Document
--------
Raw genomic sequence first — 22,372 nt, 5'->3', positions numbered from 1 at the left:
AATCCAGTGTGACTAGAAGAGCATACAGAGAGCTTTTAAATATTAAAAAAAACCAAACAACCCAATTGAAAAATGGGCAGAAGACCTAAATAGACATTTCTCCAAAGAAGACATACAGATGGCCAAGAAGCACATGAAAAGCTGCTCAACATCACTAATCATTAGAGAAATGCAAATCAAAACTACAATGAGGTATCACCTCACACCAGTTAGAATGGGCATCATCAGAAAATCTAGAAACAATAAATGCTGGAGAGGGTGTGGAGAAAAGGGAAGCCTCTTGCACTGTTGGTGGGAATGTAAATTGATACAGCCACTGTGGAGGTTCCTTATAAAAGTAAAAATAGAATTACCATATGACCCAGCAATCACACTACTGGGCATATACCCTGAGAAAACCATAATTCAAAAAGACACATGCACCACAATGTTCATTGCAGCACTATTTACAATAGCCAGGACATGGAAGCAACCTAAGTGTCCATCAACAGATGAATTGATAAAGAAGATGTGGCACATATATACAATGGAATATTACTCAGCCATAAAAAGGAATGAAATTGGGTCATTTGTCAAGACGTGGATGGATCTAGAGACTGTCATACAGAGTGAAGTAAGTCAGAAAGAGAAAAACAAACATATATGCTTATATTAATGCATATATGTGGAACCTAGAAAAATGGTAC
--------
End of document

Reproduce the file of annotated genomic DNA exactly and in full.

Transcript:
Raw genomic sequence first — 22,372 nt, 5'->3', positions numbered from 1 at the left:
AATCCAGTGTGACTAGAAGAGCATACAGAGAGCTTTTAAATATTAAAAAAAACCAAACAACCCAATTGAAAAATGGGCAGAAGACCTAAATAGACATTTCTCCAAAGAAGACATACAGATGGCCAAGAAGCACATGAAAAGCTGCTCAACATCACTAATCATTAGAGAAATGCAAATCAAAACTACAATGAGGTATCACCTCACACCAGTTAGAATGGGCATCATCAGAAAATCTAGAAACAATAAATGCTGGAGAGGGTGTGGAGAAAAGGGAAGCCTCTTGCACTGTTGGTGGGAATGTAAATTGATACAGCCACTGTGGAGGTTCCTTATAAAAGTAAAAATAGAATTACCATATGACCCAGCAATCACACTACTGGGCATATACCCTGAGAAAACCATAATTCAAAAAGACACATGCACCACAATGTTCATTGCAGCACTATTTACAATAGCCAGGACATGGAAGCAACCTAAGTGTCCATCAACAGATGAATTGATAAAGAAGATGTGGCACATATATACAATGGAATATTACTCAGCCATAAAAAGGAATGAAATTGGGTCATTTGTCAAGACGTGGATGGATCTAGAGACTGTCATACAGAGTGAAGTAAGTCAGAAAGAGAAAAACAAACATATATGCTTATATTAATGCATATATGTGGAACCTAGAAAAATGGTAC